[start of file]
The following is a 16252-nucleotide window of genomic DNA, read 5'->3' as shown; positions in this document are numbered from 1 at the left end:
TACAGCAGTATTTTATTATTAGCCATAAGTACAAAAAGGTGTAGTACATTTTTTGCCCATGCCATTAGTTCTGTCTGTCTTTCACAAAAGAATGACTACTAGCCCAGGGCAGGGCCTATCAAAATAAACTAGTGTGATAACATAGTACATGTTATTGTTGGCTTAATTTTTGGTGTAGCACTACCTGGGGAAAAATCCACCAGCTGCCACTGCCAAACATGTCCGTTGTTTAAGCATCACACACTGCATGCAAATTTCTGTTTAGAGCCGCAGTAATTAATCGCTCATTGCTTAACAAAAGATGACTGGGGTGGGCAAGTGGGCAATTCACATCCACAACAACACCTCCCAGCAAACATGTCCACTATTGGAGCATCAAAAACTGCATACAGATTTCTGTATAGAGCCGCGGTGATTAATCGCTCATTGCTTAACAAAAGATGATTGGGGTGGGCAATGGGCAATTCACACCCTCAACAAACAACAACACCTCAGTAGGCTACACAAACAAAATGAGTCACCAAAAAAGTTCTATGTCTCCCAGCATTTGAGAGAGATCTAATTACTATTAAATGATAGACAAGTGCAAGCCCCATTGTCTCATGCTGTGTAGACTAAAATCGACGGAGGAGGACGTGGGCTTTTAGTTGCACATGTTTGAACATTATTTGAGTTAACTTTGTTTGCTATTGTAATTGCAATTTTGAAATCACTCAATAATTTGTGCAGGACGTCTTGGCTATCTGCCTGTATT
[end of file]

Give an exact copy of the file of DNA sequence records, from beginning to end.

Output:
The following is a 16252-nucleotide window of genomic DNA, read 5'->3' as shown; positions in this document are numbered from 1 at the left end:
TACAGCAGTATTTTATTATTAGCCATAAGTACAAAAAGGTGTAGTACATTTTTTGCCCATGCCATTAGTTCTGTCTGTCTTTCACAAAAGAATGACTACTAGCCCAGGGCAGGGCCTATCAAAATAAACTAGTGTGATAACATAGTACATGTTATTGTTGGCTTAATTTTTGGTGTAGCACTACCTGGGGAAAAATCCACCAGCTGCCACTGCCAAACATGTCCGTTGTTTAAGCATCACACACTGCATGCAAATTTCTGTTTAGAGCCGCAGTAATTAATCGCTCATTGCTTAACAAAAGATGACTGGGGTGGGCAAGTGGGCAATTCACATCCACAACAACACCTCCCAGCAAACATGTCCACTATTGGAGCATCAAAAACTGCATACAGATTTCTGTATAGAGCCGCGGTGATTAATCGCTCATTGCTTAACAAAAGATGATTGGGGTGGGCAATGGGCAATTCACACCCTCAACAAACAACAACACCTCAGTAGGCTACACAAACAAAATGAGTCACCAAAAAAGTTCTATGTCTCCCAGCATTTGAGAGAGATCTAATTACTATTAAATGATAGACAAGTGCAAGCCCCATTGTCTCATGCTGTGTAGACTAAAATCGACGGAGGAGGACGTGGGCTTTTAGTTGCACATGTTTGAACATTATTTGAGTTAACTTTGTTTGCTATTGTAATTGCAATTTTGAAATCACTCAATAATTTGTGCAGGACGTCTTGGCTATCTGCCTGTATT